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Stendahl Art Galleries records
Clara Diament Sujo papers, ca. 1960s–2011, and related works on paper

The Research Institute has acquired two significant archives related to Latin American art. The gift of the Stendahl Art Galleries Archive provides insights on US interest in pre-Hispanic and modern Latin American art since the late 1930s through correspondence with institutions, private collectors, artists, and other dealers, while the donation of the papers of Clara Diament Sujo, an influential dealer, art critic, and promoter of Latin American art, illuminates the establishment of a significant Latin American art market in the United States beginning in the 1980s.

Stendahl Art Galleries Archive

Earl Stendahl (1887–1966) was a pioneering American art dealer who in 1911 founded the influential Stendahl Art Galleries in Los Angeles, initially focusing on California impressionists of the early 20th century such as Nicolai Fechin, Joseph Kleitsch, Edgar Payne, Guy Rose, and William Wendt. The gallery eventually expanded its scope to include works by European and Latin American modern artists such as Constantin Brâncuși, Marc Chagall, Lorser Feitelson, Wassily Kandinsky, Paul Klee, Henri Matisse, Diego Rivera, and David Alfaro Siqueiros. Stendahl was a pioneer in the promotion of abstract art in California in the late 1920s. In 1939 he hosted one of only two non-museum exhibitions of Pablo Picasso's masterwork, Guernica, to benefit Spanish war orphans.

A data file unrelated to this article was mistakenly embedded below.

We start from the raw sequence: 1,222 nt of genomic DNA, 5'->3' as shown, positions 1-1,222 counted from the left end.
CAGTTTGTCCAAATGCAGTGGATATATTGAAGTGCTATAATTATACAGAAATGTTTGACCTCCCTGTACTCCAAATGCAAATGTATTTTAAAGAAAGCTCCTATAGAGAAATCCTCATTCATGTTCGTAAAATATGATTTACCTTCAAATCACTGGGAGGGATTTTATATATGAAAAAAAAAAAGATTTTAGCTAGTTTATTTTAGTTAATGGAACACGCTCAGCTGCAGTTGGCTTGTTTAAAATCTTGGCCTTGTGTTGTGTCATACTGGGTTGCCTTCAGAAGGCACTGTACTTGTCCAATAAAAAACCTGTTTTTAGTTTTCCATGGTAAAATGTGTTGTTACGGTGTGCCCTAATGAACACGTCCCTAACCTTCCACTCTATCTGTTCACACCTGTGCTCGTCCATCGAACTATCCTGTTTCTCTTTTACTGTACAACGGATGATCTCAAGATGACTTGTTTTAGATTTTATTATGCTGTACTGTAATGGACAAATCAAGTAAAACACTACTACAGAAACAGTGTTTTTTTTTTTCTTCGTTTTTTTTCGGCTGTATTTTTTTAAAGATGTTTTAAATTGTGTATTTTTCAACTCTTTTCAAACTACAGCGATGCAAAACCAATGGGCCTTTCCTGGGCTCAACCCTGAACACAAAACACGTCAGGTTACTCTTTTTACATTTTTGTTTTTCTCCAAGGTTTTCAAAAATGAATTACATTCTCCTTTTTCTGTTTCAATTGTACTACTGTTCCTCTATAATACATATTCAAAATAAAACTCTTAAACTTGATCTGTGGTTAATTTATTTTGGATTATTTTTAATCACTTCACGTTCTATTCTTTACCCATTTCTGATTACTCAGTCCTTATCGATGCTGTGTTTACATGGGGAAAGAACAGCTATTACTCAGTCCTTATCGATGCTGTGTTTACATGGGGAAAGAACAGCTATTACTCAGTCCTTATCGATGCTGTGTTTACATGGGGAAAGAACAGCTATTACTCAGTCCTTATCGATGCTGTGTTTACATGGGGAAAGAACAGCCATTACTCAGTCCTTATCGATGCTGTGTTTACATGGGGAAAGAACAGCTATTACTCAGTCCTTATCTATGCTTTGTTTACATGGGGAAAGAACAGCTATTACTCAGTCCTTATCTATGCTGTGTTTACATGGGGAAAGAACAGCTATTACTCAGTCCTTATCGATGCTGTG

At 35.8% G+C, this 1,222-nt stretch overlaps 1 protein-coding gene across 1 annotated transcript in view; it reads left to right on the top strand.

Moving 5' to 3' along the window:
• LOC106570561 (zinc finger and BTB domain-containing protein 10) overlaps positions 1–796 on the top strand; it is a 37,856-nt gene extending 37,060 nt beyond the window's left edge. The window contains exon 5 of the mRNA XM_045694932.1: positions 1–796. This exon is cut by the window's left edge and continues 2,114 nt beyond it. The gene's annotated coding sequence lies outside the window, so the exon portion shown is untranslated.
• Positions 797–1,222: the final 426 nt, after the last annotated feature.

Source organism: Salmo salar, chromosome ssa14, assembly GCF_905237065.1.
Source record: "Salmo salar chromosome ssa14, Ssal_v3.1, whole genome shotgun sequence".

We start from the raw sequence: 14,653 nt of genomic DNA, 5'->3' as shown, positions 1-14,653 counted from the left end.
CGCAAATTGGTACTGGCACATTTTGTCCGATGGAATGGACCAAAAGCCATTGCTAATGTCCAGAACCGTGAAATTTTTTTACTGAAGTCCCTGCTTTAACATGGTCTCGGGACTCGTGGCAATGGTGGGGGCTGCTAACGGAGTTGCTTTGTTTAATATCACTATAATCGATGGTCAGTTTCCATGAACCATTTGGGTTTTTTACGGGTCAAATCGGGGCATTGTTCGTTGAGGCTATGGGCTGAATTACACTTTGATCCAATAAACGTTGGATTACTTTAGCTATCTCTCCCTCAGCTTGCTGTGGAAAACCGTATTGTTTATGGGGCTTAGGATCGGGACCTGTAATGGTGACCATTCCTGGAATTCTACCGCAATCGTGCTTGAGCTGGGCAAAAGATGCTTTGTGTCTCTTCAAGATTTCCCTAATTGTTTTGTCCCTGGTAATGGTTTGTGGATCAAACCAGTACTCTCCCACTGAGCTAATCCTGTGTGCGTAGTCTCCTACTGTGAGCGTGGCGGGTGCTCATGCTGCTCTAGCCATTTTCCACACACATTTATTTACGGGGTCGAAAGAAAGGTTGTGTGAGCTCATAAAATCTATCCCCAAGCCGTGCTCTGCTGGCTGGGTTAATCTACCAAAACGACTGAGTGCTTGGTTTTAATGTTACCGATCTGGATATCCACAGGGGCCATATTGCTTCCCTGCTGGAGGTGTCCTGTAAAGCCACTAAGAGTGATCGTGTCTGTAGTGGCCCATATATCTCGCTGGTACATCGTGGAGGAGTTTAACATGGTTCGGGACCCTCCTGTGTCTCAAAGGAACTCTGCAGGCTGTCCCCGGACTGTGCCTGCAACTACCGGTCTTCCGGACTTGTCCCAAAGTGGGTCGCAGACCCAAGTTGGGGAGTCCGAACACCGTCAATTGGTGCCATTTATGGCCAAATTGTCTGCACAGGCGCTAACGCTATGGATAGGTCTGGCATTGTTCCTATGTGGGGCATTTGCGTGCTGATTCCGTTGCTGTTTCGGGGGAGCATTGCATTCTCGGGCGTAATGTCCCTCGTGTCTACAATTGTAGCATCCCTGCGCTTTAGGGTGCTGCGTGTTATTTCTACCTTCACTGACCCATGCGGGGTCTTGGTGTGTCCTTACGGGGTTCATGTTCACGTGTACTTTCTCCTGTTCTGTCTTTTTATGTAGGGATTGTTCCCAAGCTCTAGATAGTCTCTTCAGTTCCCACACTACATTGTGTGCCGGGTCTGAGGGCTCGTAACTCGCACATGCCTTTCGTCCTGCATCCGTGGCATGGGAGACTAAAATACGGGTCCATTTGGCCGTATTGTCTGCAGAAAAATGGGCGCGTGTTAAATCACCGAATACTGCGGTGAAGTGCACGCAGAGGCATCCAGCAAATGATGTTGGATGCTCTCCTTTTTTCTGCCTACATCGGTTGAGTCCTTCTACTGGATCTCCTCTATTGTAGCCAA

Stendahl worked with significant collectors including George Gershwin, William Randolph Hearst, Vincent Price, Nelson Rockefeller, David O. Selznick, and Frank Lloyd Wright. During the mid-1930s, Diego Rivera's pre-Hispanic art collection inspired Stendahl to start working with pre-Columbian objects from the Americas. The first clients for ancient artifacts from Mexico and Central America were the Los Angeles collectors Louise and Walter Conrad Arensberg, who became friends with Stendahl as he assisted them in putting together one of the most significant private collections in North America. As evidenced in the archival materials, Stendahl traveled extensively throughout Latin America both for research purposes and in pursuit of pre-Hispanic objects for his clients.

 
The Stendahl archive includes correspondence with institutions, collectors, artists, and dealers—most dating from the 1940s and 1950s—as well as significant photographic materials, pricing records, and appraisal information. All of these documents and images primarily relate to pre-Hispanic objects, showcasing Stendahl's efforts to position pre-Hispanic art in US museums and private collections. At the same time, they provide insight on the provenance and pricing history of the objects. Together with the donation of the Clara Diament Sujo Archive, the Stendahl Art Galleries Archive significantly bolsters the Research Institute's holdings related to the contemporary Latin American art market in the United States and complements existing collections at the Institute related to ancient archaeological sites in Latin America, including the Augustus and Alice Dixon Le Plongeon photographs of Chichén Itza, Uxmal and Yucatán; photographic albums on pre-Hispanic sites by French archaeologist Désiré Charnay and British diplomat Alfred Percival Maudslay; and travel books by Prussian geographer and explorer Alexander von Humboldt.